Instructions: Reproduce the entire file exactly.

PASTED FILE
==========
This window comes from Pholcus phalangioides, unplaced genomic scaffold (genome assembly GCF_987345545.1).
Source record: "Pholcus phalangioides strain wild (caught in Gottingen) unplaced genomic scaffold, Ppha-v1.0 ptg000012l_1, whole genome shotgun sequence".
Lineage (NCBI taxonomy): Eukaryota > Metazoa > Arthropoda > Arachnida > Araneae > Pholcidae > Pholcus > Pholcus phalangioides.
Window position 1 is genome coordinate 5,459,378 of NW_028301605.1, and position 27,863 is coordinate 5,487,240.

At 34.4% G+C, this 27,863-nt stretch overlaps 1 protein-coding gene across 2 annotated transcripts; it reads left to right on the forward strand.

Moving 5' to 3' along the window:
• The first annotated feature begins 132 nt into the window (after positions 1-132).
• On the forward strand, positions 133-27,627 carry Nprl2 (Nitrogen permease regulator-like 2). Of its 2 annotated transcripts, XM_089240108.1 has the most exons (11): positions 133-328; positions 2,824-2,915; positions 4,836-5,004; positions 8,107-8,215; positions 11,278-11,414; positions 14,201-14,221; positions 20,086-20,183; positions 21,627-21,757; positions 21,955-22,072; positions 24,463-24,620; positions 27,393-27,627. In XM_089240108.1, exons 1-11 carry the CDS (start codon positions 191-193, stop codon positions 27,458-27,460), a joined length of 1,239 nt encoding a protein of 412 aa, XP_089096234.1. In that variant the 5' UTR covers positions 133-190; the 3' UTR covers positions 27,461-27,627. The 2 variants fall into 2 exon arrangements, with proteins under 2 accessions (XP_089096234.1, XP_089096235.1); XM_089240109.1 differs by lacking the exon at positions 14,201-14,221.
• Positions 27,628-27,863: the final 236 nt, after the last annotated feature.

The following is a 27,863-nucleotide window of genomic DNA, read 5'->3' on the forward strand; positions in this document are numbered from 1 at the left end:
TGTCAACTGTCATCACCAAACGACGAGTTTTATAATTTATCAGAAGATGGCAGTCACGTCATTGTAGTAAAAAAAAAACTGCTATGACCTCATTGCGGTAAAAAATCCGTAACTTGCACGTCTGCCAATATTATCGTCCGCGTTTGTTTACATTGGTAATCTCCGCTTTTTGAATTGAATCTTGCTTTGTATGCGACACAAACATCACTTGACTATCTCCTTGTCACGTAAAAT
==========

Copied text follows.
This window comes from Pholcus phalangioides, unplaced genomic scaffold (genome assembly GCF_987345545.1).
Source record: "Pholcus phalangioides strain wild (caught in Gottingen) unplaced genomic scaffold, Ppha-v1.0 ptg000012l_1, whole genome shotgun sequence".
Lineage (NCBI taxonomy): Eukaryota > Metazoa > Arthropoda > Arachnida > Araneae > Pholcidae > Pholcus > Pholcus phalangioides.
Window position 1 is genome coordinate 5,459,378 of NW_028301605.1, and position 27,863 is coordinate 5,487,240.

At 34.4% G+C, this 27,863-nt stretch overlaps 1 protein-coding gene across 2 annotated transcripts; it reads left to right on the forward strand.

Moving 5' to 3' along the window:
• The first annotated feature begins 132 nt into the window (after positions 1-132).
• On the forward strand, positions 133-27,627 carry Nprl2 (Nitrogen permease regulator-like 2). Of its 2 annotated transcripts, XM_089240108.1 has the most exons (11): positions 133-328; positions 2,824-2,915; positions 4,836-5,004; positions 8,107-8,215; positions 11,278-11,414; positions 14,201-14,221; positions 20,086-20,183; positions 21,627-21,757; positions 21,955-22,072; positions 24,463-24,620; positions 27,393-27,627. In XM_089240108.1, exons 1-11 carry the CDS (start codon positions 191-193, stop codon positions 27,458-27,460), a joined length of 1,239 nt encoding a protein of 412 aa, XP_089096234.1. In that variant the 5' UTR covers positions 133-190; the 3' UTR covers positions 27,461-27,627. The 2 variants fall into 2 exon arrangements, with proteins under 2 accessions (XP_089096234.1, XP_089096235.1); XM_089240109.1 differs by lacking the exon at positions 14,201-14,221.
• Positions 27,628-27,863: the final 236 nt, after the last annotated feature.

The following is a 27,863-nucleotide window of genomic DNA, read 5'->3' on the forward strand; positions in this document are numbered from 1 at the left end:
TGTCAACTGTCATCACCAAACGACGAGTTTTATAATTTATCAGAAGATGGCAGTCACGTCATTGTAGTAAAAAAAAAACTGCTATGACCTCATTGCGGTAAAAAATCCGTAACTTGCACGTCTGCCAATATTATCGTCCGCGTTTGTTTACATTGGTAATCTCCGCTTTTTGAATTGAATCTTGCTTTGTATGCGACACAAACATCACTTGACTATCTCCTTGTCACGTAAAAT